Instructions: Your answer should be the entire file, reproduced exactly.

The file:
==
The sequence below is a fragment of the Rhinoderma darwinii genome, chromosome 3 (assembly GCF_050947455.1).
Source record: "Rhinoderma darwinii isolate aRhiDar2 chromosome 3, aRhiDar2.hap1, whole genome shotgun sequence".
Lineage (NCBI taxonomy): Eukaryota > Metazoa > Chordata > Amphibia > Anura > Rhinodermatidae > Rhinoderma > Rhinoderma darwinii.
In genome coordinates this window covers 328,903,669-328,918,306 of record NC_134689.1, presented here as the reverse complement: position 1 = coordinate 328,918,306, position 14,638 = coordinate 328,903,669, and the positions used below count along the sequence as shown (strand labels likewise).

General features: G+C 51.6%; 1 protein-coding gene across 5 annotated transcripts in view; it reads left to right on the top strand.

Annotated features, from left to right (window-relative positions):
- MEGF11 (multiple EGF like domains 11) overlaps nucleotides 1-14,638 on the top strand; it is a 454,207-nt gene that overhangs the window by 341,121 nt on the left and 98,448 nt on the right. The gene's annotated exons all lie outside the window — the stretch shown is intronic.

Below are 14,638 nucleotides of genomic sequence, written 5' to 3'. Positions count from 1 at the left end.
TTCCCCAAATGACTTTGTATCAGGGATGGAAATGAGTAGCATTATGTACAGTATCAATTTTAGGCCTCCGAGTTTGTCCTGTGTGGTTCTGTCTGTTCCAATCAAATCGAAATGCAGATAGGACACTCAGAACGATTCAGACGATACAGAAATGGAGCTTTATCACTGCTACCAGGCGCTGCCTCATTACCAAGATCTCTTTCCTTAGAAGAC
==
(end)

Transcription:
The sequence below is a fragment of the Rhinoderma darwinii genome, chromosome 3 (assembly GCF_050947455.1).
Source record: "Rhinoderma darwinii isolate aRhiDar2 chromosome 3, aRhiDar2.hap1, whole genome shotgun sequence".
Lineage (NCBI taxonomy): Eukaryota > Metazoa > Chordata > Amphibia > Anura > Rhinodermatidae > Rhinoderma > Rhinoderma darwinii.
In genome coordinates this window covers 328,903,669-328,918,306 of record NC_134689.1, presented here as the reverse complement: position 1 = coordinate 328,918,306, position 14,638 = coordinate 328,903,669, and the positions used below count along the sequence as shown (strand labels likewise).

General features: G+C 51.6%; 1 protein-coding gene across 5 annotated transcripts in view; it reads left to right on the top strand.

Annotated features, from left to right (window-relative positions):
- MEGF11 (multiple EGF like domains 11) overlaps nucleotides 1-14,638 on the top strand; it is a 454,207-nt gene that overhangs the window by 341,121 nt on the left and 98,448 nt on the right. The gene's annotated exons all lie outside the window — the stretch shown is intronic.

Below are 14,638 nucleotides of genomic sequence, written 5' to 3'. Positions count from 1 at the left end.
TTCCCCAAATGACTTTGTATCAGGGATGGAAATGAGTAGCATTATGTACAGTATCAATTTTAGGCCTCCGAGTTTGTCCTGTGTGGTTCTGTCTGTTCCAATCAAATCGAAATGCAGATAGGACACTCAGAACGATTCAGACGATACAGAAATGGAGCTTTATCACTGCTACCAGGCGCTGCCTCATTACCAAGATCTCTTTCCTTAGAAGAC